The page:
Crazy for trying

I'm going to try something crazy. I'm going to try and type a blog post while watching my 2 year old son. I should follow that up with "watching him destroy the already messy kitchen as he unpacks dirty dishes from the dishwasher I was trying to fill moments ago."

Yeah, parenting is like that. An ultimate trip for folks with ADD, you're constantly jumping from one unfinished task to another. Yesterday it was, "try and get the kids breakfast no wait I need to clean up my son's drink and why is he putting ice in his mouth then spitting it out on the floor? NO! Stop that! Oh great...now he's throwing his toys need to go pick them up Oh he wants cheerios that's easy enough let me just grab a bowl no he wants mama's bowl no he wants to pour them himself ugh I already poured him a bowl and now he's made and now he threw the bowl of cheerios all over the already dirty kitchen floor guess it's time to get the broom and dustpan."

All within the span of 5 minutes.

So sometimes I laugh when the best advice folks have for making time for side projects is "wake up early" or "work on it on the weekends". I already wake up early. My toddler ensures that. And there are no "weekends" for a parent, just a switch to your second job of trying to raise little human beings with all their complexities and sickness and messes.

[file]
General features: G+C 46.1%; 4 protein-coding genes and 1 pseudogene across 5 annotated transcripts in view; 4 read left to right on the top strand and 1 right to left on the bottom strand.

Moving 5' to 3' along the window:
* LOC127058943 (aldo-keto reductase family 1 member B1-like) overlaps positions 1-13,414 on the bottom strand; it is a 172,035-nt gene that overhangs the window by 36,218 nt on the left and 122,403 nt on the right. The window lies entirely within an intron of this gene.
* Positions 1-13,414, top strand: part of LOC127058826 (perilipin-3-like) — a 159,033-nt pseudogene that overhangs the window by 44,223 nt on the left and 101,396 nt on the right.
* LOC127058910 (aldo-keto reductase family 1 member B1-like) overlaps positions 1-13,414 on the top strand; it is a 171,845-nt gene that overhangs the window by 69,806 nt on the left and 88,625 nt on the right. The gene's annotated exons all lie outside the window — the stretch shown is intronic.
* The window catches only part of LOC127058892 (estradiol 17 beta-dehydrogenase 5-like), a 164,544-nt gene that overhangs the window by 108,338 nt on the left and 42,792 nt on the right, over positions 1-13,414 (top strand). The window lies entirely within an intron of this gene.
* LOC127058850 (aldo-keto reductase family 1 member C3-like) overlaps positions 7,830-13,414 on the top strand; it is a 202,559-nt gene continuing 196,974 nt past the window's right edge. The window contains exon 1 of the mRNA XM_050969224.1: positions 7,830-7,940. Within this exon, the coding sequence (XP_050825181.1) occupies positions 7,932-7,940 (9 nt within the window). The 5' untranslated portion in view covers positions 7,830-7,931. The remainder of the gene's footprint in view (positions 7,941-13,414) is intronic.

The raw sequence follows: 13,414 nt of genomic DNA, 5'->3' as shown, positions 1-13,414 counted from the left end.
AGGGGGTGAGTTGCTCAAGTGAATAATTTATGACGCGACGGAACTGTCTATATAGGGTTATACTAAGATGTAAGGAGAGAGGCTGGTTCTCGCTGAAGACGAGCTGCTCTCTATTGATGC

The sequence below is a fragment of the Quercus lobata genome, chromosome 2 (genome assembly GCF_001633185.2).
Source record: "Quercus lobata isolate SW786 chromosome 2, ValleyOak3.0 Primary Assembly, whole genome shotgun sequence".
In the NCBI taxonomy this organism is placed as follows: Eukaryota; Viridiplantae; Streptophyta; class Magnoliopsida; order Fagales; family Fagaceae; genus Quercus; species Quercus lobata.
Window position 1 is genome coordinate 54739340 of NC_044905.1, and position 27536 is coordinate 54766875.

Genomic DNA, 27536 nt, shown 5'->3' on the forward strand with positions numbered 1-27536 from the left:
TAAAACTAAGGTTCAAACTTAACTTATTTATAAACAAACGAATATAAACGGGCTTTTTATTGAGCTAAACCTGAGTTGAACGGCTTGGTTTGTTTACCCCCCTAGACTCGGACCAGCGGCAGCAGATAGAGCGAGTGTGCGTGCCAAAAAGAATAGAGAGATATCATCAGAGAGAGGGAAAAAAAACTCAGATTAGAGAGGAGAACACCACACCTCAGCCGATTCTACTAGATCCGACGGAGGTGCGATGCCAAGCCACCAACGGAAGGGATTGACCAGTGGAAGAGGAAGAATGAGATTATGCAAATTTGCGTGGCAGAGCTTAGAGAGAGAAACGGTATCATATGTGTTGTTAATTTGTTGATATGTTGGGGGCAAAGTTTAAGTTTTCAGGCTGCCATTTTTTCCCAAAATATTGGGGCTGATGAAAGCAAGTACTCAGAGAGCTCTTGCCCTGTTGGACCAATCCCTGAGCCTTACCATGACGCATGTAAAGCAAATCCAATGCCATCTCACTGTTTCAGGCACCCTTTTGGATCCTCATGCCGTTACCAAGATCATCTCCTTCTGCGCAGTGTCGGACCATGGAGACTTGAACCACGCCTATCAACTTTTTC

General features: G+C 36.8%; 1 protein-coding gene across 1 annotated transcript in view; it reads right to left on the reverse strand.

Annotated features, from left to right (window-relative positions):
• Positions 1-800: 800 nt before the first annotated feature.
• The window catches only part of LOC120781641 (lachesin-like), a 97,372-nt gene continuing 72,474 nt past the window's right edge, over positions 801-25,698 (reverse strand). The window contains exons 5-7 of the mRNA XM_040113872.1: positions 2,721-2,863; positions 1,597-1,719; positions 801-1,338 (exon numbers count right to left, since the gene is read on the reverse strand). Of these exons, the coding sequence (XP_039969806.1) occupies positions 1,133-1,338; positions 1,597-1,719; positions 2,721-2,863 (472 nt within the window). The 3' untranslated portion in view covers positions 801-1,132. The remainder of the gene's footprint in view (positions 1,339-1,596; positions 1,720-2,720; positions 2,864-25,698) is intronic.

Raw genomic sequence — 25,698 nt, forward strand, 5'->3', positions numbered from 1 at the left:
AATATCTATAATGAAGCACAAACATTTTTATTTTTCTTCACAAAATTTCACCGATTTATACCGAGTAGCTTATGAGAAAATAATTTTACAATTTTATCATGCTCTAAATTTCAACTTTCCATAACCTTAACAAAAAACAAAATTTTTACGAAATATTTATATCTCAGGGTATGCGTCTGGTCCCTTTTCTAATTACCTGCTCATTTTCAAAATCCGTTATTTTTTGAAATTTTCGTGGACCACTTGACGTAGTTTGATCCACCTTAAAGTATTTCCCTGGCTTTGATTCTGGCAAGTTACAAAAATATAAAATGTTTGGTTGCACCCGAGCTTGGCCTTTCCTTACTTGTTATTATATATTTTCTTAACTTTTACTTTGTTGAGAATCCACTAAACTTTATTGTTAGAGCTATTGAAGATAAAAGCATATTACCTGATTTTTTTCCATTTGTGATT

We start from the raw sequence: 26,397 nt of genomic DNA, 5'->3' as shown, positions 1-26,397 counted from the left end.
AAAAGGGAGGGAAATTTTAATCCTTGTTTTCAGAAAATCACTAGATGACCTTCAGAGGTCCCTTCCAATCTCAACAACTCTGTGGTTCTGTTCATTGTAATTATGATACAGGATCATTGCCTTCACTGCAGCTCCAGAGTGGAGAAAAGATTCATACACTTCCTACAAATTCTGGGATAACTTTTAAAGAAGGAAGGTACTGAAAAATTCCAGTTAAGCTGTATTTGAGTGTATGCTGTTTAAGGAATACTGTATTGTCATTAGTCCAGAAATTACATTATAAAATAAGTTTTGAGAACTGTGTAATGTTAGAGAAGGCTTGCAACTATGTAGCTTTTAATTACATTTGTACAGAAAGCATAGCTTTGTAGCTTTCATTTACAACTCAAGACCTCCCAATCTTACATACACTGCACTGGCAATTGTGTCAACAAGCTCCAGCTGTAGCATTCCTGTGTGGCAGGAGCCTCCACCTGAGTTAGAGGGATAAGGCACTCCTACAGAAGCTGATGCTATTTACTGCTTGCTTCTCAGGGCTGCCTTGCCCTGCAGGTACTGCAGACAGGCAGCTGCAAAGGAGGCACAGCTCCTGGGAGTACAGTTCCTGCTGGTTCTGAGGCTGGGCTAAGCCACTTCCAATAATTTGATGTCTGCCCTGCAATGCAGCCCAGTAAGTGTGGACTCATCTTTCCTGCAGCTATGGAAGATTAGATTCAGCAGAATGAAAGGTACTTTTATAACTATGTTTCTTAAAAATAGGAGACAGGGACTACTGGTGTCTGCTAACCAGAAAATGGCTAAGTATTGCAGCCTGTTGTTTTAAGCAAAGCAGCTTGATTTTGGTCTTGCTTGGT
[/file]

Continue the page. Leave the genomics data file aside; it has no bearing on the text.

Don't get me wrong, it's wonderful. There's no logical reason why I should want kids, but I do. They're the best.

I should get to my main point before the toddler really starts getting in to trouble.

If you're a parent of (a) young kid(s) and trying to work on a side project, whether for profit or fun, here's my advice:

  • Fit it in in any way you can
    • 100 hours = 20 X 5 or 1 x 100
    • Even if you can only work 30 minutes or an hour at a time, with enough time, you'll finish what you want
    • You're going to have to take it slow and one day at a time
  • Be okay with leaving things temporarily unfinished
    • Yeah, your kid is going to interrupt you. There's just no way around that. Even when they're quietly sleeping like an angel, they're one treacherous car alarm from being awake.
    • Leaving things in an unfinished state is actually not terrible, as it makes it fairly easy to pick back up when you have a moment. Just keep a note of what you were working on to trigger your brain in to, "oh yeah, that was interesting"

Okay, both kids are awake now and my 6 year old just asked "Daddy why aren't you getting us breakfast?". I'd like to write more, but I'm afraid my time is up :)

Hopefully that short bit of advice is enough to get y'all going. You can do things on the side as a parent, you really can. It just takes a lot of patience and a ton of little chunks of work.